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18th Arrondissement (Montmartre), Paris Travel Guide

18th Arrondissement (Montmarte) Summary


  • Great cafes and restaurants that are often less expensive than those in central Paris
  • Numerous budget-friendly hotels
  • The beautiful Sacre Coeur, with sweeping views of the city
  • Laid-back, bohemian vibe
  • The infamous Moulin Rouge cabaret


  • Hilly area means lots of climbing
  • A bit removed from central Paris (a pro for some!)
  • Some areas are known for pickpockets

What It's Like

The 18th Arrondissement, on Paris' Right Bank, is best known for Montmatre, the historically bohemian neighborhood that sits atop a hill. It may be a bit removed from central Paris, but the gorgeous Sacre Coeur basillica and the infamous Moulin Rouge make it worth a trip for most tourists.

In the early 1900s, the 18th Arrondissement was known as the haunt of painters, writers, and other "bohemian" types. Hemingway, Van Gogh, Picasso, and many other famed artists lived and partied in the neighborhood due to its relatively inexpensive rents and restaurants. After World War I, however, property values rose as business executives and their families discovered the 18th Arrondissement's charming narrow streets and sweeping views of the city. The neighborhood never lost its bohemian vibe, though, and the Montmatre Cemetery is the final resting place for many artists who have worked and lived in the area.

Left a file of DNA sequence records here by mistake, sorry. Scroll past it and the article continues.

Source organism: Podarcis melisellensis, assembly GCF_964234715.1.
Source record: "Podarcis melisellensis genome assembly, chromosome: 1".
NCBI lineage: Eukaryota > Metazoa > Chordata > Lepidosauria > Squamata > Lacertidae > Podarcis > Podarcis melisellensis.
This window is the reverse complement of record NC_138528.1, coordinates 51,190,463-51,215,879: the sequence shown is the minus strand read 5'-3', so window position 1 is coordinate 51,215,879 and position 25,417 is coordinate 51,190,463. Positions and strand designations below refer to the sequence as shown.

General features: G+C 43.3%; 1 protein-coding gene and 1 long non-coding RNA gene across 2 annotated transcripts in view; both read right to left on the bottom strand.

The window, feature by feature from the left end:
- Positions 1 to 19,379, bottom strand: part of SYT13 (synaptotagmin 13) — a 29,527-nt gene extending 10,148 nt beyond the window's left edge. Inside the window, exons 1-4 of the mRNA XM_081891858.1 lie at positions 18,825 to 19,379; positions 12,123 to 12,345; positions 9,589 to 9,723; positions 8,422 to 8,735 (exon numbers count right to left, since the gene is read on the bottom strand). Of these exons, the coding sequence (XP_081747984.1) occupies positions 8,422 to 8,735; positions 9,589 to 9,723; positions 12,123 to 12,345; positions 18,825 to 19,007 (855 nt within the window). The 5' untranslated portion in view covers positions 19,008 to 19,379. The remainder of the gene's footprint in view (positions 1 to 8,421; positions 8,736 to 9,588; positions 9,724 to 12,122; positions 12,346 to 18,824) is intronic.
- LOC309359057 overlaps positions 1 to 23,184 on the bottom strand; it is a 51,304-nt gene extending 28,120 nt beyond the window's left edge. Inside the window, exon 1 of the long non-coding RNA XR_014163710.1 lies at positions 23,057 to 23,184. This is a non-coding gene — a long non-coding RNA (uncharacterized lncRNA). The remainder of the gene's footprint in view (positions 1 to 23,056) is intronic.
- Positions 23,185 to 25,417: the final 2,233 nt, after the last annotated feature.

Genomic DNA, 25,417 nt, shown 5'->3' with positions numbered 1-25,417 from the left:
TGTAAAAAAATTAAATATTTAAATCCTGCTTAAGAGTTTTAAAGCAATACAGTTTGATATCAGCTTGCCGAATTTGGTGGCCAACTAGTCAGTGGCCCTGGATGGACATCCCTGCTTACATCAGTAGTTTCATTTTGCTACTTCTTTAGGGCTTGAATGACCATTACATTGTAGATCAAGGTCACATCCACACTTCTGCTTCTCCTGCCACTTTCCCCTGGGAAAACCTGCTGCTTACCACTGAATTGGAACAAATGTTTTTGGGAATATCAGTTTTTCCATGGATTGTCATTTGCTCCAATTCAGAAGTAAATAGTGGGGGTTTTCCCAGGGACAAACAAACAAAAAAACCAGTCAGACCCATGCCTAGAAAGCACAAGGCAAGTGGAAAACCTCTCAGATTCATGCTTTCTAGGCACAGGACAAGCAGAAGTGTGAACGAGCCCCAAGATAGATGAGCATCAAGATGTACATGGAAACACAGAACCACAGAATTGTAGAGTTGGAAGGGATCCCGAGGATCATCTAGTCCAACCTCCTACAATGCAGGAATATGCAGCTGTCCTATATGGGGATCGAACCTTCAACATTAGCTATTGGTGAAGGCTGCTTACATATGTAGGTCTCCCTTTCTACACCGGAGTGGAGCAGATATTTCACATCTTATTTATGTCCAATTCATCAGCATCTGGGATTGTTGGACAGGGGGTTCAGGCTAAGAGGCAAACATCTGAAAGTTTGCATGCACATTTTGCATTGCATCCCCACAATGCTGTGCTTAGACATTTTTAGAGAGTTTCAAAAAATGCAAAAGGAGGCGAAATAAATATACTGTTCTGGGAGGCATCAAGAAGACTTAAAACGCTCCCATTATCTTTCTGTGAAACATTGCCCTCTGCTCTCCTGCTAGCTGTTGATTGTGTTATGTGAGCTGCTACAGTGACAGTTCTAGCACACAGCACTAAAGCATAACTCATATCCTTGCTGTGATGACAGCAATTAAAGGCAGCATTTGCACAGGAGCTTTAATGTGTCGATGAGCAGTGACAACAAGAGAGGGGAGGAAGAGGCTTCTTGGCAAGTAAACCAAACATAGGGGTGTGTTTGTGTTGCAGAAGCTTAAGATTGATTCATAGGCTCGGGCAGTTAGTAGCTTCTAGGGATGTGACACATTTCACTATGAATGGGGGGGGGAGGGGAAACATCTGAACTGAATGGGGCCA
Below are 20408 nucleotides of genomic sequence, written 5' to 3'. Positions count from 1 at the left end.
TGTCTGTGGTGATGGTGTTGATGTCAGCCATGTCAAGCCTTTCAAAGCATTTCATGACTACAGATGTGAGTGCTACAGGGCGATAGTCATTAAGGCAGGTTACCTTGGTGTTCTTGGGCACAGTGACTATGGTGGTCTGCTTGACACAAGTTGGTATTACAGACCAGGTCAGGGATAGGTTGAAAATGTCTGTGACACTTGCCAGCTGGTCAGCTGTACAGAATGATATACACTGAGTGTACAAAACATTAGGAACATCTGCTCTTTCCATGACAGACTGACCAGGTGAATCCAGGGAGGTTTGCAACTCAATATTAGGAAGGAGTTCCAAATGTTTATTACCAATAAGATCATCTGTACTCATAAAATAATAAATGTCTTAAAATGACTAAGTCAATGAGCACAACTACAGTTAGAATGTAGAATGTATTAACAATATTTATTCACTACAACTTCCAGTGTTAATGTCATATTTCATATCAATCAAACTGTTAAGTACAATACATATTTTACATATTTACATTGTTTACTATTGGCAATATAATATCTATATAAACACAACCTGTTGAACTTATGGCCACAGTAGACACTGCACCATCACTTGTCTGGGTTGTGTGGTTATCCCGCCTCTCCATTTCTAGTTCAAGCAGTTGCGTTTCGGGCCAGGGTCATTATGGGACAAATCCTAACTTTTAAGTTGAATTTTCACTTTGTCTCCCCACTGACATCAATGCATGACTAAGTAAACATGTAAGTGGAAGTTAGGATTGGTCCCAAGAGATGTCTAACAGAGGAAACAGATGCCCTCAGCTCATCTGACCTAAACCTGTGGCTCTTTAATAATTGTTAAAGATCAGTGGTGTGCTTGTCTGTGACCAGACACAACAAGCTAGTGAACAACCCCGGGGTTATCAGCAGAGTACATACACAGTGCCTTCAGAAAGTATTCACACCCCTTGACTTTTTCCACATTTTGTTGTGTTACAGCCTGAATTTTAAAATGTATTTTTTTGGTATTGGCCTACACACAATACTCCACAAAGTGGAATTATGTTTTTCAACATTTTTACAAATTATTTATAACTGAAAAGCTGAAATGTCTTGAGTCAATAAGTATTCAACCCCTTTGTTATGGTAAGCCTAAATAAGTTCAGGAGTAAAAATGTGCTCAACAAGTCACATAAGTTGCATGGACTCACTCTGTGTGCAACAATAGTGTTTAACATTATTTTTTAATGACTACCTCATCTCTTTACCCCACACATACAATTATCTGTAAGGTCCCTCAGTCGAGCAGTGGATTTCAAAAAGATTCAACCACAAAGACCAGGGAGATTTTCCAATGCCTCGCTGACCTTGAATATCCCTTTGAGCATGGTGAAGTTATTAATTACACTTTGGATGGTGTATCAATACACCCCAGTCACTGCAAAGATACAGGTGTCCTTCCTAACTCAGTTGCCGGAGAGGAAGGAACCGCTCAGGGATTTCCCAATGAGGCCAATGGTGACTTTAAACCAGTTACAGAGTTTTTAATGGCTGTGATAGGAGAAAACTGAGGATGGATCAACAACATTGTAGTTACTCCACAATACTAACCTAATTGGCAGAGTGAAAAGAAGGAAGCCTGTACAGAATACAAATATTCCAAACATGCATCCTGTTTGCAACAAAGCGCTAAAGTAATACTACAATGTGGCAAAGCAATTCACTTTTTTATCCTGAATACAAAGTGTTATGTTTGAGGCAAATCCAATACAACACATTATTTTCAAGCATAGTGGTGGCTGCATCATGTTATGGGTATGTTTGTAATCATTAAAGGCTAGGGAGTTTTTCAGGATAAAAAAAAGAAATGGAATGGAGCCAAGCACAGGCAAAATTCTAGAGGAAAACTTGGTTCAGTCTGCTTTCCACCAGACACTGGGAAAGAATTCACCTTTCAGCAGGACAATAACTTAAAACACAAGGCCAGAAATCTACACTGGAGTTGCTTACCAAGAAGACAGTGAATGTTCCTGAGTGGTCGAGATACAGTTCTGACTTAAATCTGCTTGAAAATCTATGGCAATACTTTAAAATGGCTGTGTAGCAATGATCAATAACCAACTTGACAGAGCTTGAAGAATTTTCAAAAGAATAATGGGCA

The Sacre Coeur, a beautiful white basicalla opened in 1919, offers gorgeous views of the city, rivaled only by those from the Eiffel Tower. Visitors can either walk up the hill to it (this neighborhood does require a lot of climbing) or take a small shuttle that goes up every few minutes. The Moulin Rouge needs no introduction; the iconic cabaret (where the can-can dance got its start) maintains its historic reputation as a burlesque playhouse. The 18th Arrondissement is also home to numerous produce markets and one of the largest flea markets in the Europe.

Where To Stay

The 18th Arrondissement is a bit removed from central Paris, making it a good choice for those looking for a quieter Parisian experience. Staying toward its southern end allows visitors to be within easy reach of more touristy areas of the city. Some may want to avoid staying near Boulevard de Clichy; this is technically the "red light" district and is home to several sex shops and adults-only theaters (and pickpockets have been know to frequent the area). Visitors hoping to wine and dine may consider staying near Rue des Abbesses and Rue Lepic.

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